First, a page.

Dr. Manash Sarkar
    Dr. Manash SarkarExpert Data Scientist, Limendo GmbH

    Enhance Fraud Detection with SMOTE

    Dealing with highly imbalanced data is a common challenge in data science, particularly when building predictive models. A specific example where I faced this issue was in developing a fraud detection system for an online retail company. In this scenario, the instances of fraud were significantly less frequent than legitimate transactions, which is typical in fraud detection, leading to an imbalanced dataset.

    To effectively manage this, I employed several techniques to balance the dataset and improve model performance. The primary method was using the Synthetic Minority Over-sampling Technique (SMOTE). SMOTE works by creating synthetic samples from the minority class (in this case, fraudulent transactions) instead of creating copies. This technique helps in overcoming the overfitting problem, which is common when simply duplicating minority class examples.

    Additionally, I adjusted the classification algorithms to penalize misclassifications of the minority class more than the majority class. This approach, known as cost-sensitive learning, ensures that the model pays more attention to the minority class during training.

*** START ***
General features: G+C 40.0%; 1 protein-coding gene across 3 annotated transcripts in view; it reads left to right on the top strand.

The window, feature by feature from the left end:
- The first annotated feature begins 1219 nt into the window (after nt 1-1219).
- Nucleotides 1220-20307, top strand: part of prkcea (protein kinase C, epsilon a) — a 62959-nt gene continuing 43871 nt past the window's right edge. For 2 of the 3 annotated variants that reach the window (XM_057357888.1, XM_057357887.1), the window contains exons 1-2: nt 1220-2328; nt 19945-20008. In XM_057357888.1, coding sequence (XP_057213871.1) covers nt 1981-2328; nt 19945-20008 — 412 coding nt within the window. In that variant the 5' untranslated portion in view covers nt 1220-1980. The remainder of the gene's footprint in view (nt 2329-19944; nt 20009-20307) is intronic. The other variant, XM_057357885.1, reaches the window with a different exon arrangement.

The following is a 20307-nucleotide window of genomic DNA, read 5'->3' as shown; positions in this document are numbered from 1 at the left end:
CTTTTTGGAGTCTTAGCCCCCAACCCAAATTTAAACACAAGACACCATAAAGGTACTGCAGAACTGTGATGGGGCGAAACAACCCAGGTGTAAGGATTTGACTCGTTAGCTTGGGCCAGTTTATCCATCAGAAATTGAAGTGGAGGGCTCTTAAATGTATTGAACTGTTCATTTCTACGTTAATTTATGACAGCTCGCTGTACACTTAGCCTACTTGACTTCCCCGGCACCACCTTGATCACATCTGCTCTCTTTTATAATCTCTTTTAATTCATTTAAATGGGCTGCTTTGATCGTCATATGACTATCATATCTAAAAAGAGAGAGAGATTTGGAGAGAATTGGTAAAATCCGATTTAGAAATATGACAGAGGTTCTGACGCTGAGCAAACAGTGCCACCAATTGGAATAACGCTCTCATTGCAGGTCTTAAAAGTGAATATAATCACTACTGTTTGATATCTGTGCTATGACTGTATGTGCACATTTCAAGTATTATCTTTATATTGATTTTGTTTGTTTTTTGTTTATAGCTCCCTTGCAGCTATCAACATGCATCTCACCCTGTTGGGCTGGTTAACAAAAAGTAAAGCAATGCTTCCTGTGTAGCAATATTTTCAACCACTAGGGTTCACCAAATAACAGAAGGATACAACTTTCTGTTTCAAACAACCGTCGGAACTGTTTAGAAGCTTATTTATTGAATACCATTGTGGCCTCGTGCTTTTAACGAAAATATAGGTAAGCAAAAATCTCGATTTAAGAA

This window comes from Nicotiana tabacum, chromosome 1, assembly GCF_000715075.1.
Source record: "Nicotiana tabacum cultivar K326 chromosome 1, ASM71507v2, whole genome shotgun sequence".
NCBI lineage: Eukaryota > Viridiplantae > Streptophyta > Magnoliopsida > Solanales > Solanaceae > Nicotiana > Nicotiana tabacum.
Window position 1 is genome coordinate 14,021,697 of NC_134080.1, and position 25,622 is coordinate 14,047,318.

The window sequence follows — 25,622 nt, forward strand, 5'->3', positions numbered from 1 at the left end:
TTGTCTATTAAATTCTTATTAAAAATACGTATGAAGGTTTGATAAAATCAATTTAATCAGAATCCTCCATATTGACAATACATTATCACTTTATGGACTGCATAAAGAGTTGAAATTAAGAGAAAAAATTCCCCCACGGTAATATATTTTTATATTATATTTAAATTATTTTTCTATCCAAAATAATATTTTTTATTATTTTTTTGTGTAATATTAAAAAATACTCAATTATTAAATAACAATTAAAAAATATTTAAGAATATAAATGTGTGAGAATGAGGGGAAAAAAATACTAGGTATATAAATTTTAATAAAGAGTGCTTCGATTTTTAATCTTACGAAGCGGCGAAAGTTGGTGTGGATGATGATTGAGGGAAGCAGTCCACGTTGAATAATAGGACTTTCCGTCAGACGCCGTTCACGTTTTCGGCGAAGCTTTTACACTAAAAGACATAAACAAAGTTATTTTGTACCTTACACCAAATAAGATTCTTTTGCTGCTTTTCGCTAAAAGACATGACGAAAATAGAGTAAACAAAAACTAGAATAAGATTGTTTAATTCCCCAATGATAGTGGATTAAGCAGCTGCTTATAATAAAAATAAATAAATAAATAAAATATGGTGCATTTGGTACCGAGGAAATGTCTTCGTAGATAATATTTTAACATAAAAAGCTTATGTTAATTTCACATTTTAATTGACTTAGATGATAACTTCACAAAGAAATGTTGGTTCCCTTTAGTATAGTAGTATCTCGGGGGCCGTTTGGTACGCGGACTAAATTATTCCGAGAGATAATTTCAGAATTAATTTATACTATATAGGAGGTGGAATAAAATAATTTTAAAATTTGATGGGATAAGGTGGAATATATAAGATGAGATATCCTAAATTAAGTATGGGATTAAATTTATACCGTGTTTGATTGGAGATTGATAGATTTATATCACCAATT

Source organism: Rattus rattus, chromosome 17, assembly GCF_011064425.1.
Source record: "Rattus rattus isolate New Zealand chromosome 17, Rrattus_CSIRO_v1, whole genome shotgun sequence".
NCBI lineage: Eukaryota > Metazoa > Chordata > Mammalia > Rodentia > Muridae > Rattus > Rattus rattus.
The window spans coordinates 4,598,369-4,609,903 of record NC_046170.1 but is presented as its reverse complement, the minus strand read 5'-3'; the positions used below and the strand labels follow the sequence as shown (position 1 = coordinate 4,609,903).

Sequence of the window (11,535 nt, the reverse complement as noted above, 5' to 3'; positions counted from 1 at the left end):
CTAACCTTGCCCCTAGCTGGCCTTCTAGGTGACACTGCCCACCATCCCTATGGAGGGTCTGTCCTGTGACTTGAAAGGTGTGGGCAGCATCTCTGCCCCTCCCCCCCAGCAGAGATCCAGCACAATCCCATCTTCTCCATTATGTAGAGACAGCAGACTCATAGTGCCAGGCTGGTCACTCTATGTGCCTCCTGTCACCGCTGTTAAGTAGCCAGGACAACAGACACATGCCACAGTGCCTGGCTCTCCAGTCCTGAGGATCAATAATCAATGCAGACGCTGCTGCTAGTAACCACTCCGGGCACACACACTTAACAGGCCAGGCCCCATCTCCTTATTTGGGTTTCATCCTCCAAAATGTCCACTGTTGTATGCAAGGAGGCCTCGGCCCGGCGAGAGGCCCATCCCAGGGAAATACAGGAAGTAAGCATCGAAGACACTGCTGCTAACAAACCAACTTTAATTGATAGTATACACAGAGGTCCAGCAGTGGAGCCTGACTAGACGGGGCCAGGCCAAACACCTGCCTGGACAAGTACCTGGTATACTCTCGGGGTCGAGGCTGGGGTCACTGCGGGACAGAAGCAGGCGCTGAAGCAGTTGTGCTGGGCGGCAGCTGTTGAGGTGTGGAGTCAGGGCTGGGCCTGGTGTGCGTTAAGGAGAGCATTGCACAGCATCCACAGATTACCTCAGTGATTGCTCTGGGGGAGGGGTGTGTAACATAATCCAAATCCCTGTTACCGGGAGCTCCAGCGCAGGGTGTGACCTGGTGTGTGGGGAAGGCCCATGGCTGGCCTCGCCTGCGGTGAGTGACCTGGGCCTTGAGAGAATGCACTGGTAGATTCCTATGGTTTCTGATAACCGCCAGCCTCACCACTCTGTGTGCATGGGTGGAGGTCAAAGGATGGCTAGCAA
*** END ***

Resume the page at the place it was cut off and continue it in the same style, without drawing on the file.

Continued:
Implementing these strategies not only balanced the data but also significantly improved the precision and recall of the model, leading to more reliable fraud detection. The company was able to decrease the number of fraudulent transactions slipping through the detection process without increasing the false positives, which are costly and disrupt customer satisfaction. This example underscores the importance of applying specialized techniques in scenarios of data imbalance to ensure the effectiveness of predictive modeling.